1749 is the year in which two important books were published: the French translation of Polignac’s long Latin poem, L’Anti-Lucrèce, Poème sur la religion naturelle, and the first three volumes of Buffon’s Histoire naturelle, générale et particulière. The comparison between those two books helps us to understand the relevance of the debate concerning Epicureanism and Providentialism in the 1740s and the influence Stoicism had on this debate. On the one hand, Polignac struggles against those systems of "physique" which put forward the importance of chance in natural processes and, and thus reactivates several ancient stoic objections to epicureanism: Polignac claims for example that they necessarily will lead to atheism and immorality. On the other hand, Buffon is called the «Anti-Polignac», since accidental events – like, for example, the appearance of a comet – play an important role in his system in that he tries to avoid any reference to God in his natural history. Nonetheless, it would be difficult to argue that Buffon’s "physique" corresponds with the realm of pure chance, since Buffon is paying a great deal of attention to the laws of nature. Thus, far from being reducible to a new Lucretius, Buffon incorporates in his system ideas that can be traced back to stoic physics, such as the approach of natural beings from the point of view of human needs. The case of Buffon, and additional remarks taken from La Mettrie, actually suggests that between design and chance, we have to take into consideration a third term: nature.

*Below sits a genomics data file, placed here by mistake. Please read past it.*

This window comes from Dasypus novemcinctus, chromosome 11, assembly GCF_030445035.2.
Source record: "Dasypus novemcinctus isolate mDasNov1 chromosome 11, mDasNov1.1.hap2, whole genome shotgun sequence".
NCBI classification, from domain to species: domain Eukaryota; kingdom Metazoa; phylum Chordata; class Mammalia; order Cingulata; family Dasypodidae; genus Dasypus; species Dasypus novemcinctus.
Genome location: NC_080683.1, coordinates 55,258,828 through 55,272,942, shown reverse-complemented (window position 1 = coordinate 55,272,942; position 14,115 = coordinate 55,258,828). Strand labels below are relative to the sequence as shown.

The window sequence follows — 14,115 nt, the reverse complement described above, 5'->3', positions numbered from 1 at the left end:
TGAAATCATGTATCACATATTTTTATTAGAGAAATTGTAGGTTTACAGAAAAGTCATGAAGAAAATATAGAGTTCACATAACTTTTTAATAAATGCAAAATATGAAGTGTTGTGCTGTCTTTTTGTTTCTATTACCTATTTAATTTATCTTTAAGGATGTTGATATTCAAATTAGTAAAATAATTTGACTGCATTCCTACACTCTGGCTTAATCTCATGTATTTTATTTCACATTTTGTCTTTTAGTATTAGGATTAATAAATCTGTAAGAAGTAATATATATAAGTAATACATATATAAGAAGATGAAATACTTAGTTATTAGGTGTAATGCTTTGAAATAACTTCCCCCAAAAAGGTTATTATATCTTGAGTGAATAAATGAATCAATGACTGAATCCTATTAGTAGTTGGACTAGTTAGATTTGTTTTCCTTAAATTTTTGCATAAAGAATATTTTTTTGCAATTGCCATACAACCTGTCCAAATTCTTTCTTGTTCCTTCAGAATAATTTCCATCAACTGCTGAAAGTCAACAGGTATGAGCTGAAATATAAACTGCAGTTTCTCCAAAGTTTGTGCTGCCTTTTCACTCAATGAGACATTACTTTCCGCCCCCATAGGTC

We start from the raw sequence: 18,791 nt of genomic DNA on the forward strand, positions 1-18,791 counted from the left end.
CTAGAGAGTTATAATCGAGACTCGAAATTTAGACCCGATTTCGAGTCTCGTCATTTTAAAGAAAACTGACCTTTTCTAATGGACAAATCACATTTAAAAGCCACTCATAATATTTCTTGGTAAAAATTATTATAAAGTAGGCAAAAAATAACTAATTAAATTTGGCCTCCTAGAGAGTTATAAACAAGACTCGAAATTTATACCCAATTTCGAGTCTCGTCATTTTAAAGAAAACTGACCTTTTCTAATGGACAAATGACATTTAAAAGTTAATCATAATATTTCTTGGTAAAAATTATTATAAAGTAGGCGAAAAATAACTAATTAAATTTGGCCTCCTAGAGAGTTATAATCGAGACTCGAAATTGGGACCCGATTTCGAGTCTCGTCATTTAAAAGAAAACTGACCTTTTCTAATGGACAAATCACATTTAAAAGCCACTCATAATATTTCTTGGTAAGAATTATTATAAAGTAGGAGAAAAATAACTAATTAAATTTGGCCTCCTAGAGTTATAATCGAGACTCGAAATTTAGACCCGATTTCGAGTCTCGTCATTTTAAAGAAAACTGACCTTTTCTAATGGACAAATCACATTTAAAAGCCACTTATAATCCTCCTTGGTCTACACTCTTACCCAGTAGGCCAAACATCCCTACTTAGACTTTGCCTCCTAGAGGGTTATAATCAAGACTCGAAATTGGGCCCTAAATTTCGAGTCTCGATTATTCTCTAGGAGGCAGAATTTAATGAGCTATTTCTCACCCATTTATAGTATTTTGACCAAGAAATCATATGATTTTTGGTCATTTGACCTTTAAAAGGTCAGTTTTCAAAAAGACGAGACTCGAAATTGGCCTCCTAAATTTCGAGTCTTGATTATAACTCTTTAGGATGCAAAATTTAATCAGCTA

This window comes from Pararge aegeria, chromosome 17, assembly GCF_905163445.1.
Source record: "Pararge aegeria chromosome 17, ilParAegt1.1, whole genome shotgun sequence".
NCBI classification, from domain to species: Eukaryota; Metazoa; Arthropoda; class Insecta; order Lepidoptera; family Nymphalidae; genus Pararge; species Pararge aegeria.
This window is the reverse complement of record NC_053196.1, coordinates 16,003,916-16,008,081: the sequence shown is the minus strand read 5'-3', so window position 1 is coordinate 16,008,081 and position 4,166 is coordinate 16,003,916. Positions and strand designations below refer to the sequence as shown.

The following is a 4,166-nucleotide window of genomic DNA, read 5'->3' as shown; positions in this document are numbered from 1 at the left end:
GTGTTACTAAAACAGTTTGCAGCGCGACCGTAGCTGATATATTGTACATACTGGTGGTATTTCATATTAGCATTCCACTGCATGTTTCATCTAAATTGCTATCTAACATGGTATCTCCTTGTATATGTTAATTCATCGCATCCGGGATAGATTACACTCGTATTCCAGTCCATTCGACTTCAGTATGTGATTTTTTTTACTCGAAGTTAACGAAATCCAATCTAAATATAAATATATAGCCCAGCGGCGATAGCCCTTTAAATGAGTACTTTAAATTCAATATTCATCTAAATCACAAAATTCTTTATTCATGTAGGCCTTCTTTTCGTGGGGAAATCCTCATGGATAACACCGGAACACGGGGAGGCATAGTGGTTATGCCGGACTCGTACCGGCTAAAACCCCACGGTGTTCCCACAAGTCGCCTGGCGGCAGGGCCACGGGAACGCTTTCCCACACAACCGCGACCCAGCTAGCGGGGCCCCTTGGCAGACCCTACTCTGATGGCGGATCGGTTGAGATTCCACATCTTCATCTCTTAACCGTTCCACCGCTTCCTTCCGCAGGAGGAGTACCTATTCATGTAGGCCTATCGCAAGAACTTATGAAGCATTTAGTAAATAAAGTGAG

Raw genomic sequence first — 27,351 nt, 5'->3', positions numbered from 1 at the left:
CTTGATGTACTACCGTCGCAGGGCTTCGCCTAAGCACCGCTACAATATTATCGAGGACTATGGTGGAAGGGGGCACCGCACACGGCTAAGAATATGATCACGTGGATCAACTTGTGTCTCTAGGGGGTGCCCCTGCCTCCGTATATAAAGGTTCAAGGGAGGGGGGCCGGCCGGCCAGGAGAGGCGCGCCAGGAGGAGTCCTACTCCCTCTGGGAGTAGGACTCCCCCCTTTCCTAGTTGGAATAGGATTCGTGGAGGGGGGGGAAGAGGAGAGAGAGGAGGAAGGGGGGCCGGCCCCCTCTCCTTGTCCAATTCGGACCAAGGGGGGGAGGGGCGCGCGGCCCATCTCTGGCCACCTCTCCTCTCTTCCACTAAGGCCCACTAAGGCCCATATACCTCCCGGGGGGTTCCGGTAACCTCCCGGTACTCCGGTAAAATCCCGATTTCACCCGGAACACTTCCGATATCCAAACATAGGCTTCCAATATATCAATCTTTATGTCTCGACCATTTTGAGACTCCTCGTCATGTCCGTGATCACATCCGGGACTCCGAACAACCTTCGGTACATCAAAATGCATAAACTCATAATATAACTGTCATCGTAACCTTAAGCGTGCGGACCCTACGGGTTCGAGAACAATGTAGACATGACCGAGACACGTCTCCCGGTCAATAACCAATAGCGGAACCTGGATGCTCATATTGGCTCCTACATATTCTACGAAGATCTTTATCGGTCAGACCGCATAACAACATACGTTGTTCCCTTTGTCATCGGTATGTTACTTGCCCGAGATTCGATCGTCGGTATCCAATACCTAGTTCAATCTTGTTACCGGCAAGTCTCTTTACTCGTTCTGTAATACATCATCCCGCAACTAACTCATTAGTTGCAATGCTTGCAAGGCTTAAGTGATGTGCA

Tracie Matysik

Spinoza Reception in Germany: The Hidden Influence of Stoicism in Nineteenth-Century Philosophical Critique of Modern Natural Sciences

Martin Berendt and Julius Friedländer were the two German thinkers of the late nineteenth century who thought most systematically about tying Spinozist monism to modern scientific developments. They did so most thoroughly in their shared work, Spinozas Erkenntnisslehre in ihrer Beziehung zur modernen Naturwissenschaft und Philosophie, and partially in Friedländer’s follow-up piece, Spinoza: Ein Meister der Ethik.1 While they self-consciously situated their work within a Spinozist heritage – and against both idealist and materialist traditions – I will ask in my paper what we might glean from thinking of it within a latent Stoicist tradition. It is well known that Spinoza was greatly influenced by the Stoics, but the continuity of Stoicism into Spinoza reception is far less understood. By reading the works of Berendt and Friedländer through the lens of Stoicism – specifically, by considering their “Spinozist” effort to think together ethics and the laws of natural necessity by interrogating the relationship between knowledge and passion – we can understand their project not only in their late nineteenth-century German context, in which Spinozism offered a singular route between materialism and idealism, but also as part of a broader project of modernity at large that continues to grapple with the relationship of ethics to scientific knowledge.

Angus Nicholls
Stoicism and the Development of the Human Sciences: Wilhelm Dilthey’s Reception of Stoicism.